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American Values and Assumptions

Living in a foreign country and adjusting to a new culture can be a very rewarding experience. But, it can also be a difficult one if you do not understand the values and assumptions of the society. "Values" are ideas about what is right and wrong, desirable and undesirable, normal and abnormal, proper and improper. "Assumptions," as the term is used here, are the unquestioned standards about people, life, and "the way things are." People who grow up in a particular culture share certain values and assumptions. This means that most of them, most of the time, agree with each others' ideas about what is right and wrong, desirable and undesirable. They also agree, mostly, with each other's assumptions about human nature, social relationships. The values and assumptions of a culture shape the way people act. To help you adjust, we have compiled a brief explanation of why U.S. Americans behave the way they do. They are adapted from the first 17 pages of Gary Althen's book, American Ways: A Guide for Foreigners in the United States. Althen is an experienced and recognized international student advisor.

Individualism

The most important thing to understand about US Americans is probably their devotion to "individualism." They have been trained from early in their lives to consider themselves separate individuals who are responsible for their own situations in life and their own destinies. They have not been trained to see themselves as members of a close-knit, tightly interdependent family, religious group, tribe, nation, or other group.

Equality

US Americans also believe in the idea, as stated in their Declaration of Independence, that "all [people] are created equal." Although they sometimes violate this ideal in their daily lives, particularly in matters of interracial relationships, Americans have a deep faith that in some fundamental way all people (at least all US American people) are of equal value, that no one is born superior to anyone else. "One person, one vote," they say, conveying the idea that any person's opinion is as valid and worthy of attention as any other person's opinion. US Americans are generally quite uncomfortable when someone treats them with obvious deference. They dislike being the subjects of open displays of respect - being bowed to, being deferred to, being treated as though they could do no wrong.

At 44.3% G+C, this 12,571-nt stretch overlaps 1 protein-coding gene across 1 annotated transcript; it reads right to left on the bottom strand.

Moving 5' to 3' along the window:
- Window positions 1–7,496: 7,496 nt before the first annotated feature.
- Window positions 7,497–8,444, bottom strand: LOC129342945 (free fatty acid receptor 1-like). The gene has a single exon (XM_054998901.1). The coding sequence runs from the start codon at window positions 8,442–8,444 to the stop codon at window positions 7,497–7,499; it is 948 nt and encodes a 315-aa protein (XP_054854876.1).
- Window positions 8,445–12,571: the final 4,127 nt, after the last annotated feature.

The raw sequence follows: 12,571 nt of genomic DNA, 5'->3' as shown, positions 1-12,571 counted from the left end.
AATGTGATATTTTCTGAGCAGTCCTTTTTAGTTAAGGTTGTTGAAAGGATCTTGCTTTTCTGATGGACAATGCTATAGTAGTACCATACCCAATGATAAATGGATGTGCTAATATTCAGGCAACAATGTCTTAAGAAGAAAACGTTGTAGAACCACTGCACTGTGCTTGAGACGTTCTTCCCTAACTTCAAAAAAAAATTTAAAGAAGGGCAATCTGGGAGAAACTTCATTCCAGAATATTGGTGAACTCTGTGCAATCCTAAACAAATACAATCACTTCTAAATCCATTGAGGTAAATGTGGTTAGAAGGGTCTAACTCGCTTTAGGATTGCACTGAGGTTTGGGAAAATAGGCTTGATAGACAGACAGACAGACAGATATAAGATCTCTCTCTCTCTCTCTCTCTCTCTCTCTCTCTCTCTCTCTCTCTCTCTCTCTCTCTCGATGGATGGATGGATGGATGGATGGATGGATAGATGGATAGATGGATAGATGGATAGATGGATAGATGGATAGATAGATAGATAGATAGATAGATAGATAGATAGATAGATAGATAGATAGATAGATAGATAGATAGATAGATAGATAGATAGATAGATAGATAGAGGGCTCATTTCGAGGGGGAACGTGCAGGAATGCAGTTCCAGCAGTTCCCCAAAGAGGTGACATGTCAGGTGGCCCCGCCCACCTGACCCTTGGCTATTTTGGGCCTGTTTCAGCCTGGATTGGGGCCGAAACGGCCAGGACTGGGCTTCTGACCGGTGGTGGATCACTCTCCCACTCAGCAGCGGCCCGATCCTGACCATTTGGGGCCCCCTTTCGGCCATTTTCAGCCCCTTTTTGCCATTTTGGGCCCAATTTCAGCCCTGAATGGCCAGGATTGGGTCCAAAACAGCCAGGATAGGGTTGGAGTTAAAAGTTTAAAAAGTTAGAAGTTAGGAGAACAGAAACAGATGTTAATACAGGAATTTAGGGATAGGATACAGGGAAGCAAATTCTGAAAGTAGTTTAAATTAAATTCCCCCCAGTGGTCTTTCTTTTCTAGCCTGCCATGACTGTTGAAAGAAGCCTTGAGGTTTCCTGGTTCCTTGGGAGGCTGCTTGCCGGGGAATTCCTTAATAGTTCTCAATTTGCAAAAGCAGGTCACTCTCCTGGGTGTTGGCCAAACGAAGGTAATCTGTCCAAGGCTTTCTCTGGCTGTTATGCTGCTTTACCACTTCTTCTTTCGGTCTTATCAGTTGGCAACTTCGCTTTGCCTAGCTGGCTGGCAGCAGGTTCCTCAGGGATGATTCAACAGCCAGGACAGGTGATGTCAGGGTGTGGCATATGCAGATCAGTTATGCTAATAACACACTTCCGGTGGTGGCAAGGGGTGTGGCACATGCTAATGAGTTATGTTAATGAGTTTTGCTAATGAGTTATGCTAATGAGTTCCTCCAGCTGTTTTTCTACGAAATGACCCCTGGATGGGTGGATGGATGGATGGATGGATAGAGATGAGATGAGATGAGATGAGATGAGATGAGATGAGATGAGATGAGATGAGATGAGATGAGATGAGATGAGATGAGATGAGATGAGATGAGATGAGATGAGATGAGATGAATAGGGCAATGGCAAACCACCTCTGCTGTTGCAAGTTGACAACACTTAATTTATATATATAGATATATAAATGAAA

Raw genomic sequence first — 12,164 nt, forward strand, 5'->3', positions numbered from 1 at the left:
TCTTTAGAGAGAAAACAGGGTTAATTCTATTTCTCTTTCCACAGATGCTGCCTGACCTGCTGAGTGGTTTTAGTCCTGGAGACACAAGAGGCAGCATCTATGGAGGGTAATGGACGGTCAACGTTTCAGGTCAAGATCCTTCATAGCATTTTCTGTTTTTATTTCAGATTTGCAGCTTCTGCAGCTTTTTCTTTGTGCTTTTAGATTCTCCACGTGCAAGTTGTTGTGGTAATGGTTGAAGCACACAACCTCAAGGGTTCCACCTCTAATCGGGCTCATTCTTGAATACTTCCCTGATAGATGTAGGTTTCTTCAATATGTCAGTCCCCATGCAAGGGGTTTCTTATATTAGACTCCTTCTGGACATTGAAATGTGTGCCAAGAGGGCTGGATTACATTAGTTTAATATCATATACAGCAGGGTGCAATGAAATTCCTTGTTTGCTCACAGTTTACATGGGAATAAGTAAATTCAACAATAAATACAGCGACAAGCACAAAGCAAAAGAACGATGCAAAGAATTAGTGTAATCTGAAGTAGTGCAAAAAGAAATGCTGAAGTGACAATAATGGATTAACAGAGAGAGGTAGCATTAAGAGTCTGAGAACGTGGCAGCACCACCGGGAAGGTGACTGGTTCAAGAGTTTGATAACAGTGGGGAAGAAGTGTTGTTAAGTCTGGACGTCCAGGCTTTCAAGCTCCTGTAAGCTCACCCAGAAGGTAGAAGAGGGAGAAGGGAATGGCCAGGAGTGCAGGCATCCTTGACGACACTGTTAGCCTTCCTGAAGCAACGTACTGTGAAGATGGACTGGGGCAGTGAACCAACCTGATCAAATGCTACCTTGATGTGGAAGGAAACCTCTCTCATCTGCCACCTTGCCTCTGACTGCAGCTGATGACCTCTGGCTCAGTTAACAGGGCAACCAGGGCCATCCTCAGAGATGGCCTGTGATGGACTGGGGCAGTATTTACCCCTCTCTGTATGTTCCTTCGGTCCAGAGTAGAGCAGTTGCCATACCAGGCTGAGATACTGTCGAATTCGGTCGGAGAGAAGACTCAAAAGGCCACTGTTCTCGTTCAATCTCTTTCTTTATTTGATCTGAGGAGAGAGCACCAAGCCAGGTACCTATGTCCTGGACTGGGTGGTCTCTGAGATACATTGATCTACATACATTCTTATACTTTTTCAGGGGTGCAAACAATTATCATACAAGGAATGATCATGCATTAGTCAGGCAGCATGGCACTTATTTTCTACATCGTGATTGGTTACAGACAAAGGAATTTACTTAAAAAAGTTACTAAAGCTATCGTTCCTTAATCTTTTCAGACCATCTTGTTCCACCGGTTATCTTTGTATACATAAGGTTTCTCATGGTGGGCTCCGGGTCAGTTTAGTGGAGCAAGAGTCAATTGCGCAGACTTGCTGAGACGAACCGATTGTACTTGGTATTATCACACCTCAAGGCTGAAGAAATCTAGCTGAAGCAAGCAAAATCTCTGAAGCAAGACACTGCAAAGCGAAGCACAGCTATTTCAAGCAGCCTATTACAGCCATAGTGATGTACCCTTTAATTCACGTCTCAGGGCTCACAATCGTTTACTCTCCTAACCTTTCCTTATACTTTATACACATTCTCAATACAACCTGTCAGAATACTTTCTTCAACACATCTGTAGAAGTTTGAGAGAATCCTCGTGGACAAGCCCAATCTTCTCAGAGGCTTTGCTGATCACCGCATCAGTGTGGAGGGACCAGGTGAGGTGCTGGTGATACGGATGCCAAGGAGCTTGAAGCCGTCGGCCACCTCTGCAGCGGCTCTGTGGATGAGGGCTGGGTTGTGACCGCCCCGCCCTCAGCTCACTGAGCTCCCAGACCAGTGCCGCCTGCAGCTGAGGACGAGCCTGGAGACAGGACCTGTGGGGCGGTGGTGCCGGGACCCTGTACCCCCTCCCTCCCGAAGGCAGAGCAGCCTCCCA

In the US, men and women are considered equal under the law. While US Americans often violate the idea in practice, they do generally assume that women and men are equal, deserving the same level of respect. Women and men may be different, but they should be treated equally in all professional and social encounters.

This not to say that US Americans make no distinctions among themselves as a result of such factors as gender, age, wealth, or social position. They do, but the distinctions are acknowledged in subtle ways. Tone of voice, order of speaking, choice of words, seating arrangements-such are the means by which US Americans acknowledge status differences among themselves.

Informality

Their notion of equality leads US Americans to be quite informal in their behavior and in their relationships with other people. Store clerks and waiters, for example, may introduce themselves by their first (given) names and treat customers in a casual, friendly manner. This informal behavior can puzzle foreign visitors who hold high stations in countries where it is not assumed that "all [people] are created equal."

People from societies where general behavior is more formal than it is in the United States are struck by the informality of US American speech, dress and postures. Idiomatic speech (commonly called "slang") is heavily used on most occasions, with formal speech reserved for public events and fairly formal situations. People of almost any station in life can be seen in public wearing jeans, sandals, or other informal attire. People slouch down in chairs or lean on walls or furniture when they talk, rather than sitting or standing up straight.

The superficial friendliness for which US Americans are so well known is related to their informal, egalitarian approach to other people. "Hi!" they will say to just about anyone. "How ya doing?" (That is "How are you doing?" or "How are you?") This behavior does not reflect a special interest in the person addressed, but rather a concern for showing that one is a "regular person."

The Future, Change, and Progress